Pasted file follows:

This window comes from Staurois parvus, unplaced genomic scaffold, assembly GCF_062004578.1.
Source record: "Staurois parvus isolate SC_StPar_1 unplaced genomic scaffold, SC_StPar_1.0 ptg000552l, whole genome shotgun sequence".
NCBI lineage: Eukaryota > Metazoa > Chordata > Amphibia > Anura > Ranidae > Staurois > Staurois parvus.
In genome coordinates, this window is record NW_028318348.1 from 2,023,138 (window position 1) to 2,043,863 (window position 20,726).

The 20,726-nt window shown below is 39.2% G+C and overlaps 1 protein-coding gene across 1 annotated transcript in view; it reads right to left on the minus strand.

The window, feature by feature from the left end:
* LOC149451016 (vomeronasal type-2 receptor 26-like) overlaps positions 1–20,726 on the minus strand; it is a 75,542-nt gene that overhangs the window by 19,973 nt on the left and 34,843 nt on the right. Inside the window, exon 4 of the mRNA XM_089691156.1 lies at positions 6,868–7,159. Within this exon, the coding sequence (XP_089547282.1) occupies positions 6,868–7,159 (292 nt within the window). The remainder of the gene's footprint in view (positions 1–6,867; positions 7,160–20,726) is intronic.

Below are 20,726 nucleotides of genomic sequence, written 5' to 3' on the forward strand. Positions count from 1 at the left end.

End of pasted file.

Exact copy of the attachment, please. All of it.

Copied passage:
This window comes from Staurois parvus, unplaced genomic scaffold, assembly GCF_062004578.1.
Source record: "Staurois parvus isolate SC_StPar_1 unplaced genomic scaffold, SC_StPar_1.0 ptg000552l, whole genome shotgun sequence".
NCBI lineage: Eukaryota > Metazoa > Chordata > Amphibia > Anura > Ranidae > Staurois > Staurois parvus.
In genome coordinates, this window is record NW_028318348.1 from 2,023,138 (window position 1) to 2,043,863 (window position 20,726).

The 20,726-nt window shown below is 39.2% G+C and overlaps 1 protein-coding gene across 1 annotated transcript in view; it reads right to left on the minus strand.

The window, feature by feature from the left end:
* LOC149451016 (vomeronasal type-2 receptor 26-like) overlaps positions 1–20,726 on the minus strand; it is a 75,542-nt gene that overhangs the window by 19,973 nt on the left and 34,843 nt on the right. Inside the window, exon 4 of the mRNA XM_089691156.1 lies at positions 6,868–7,159. Within this exon, the coding sequence (XP_089547282.1) occupies positions 6,868–7,159 (292 nt within the window). The remainder of the gene's footprint in view (positions 1–6,867; positions 7,160–20,726) is intronic.

Below are 20,726 nucleotides of genomic sequence, written 5' to 3' on the forward strand. Positions count from 1 at the left end.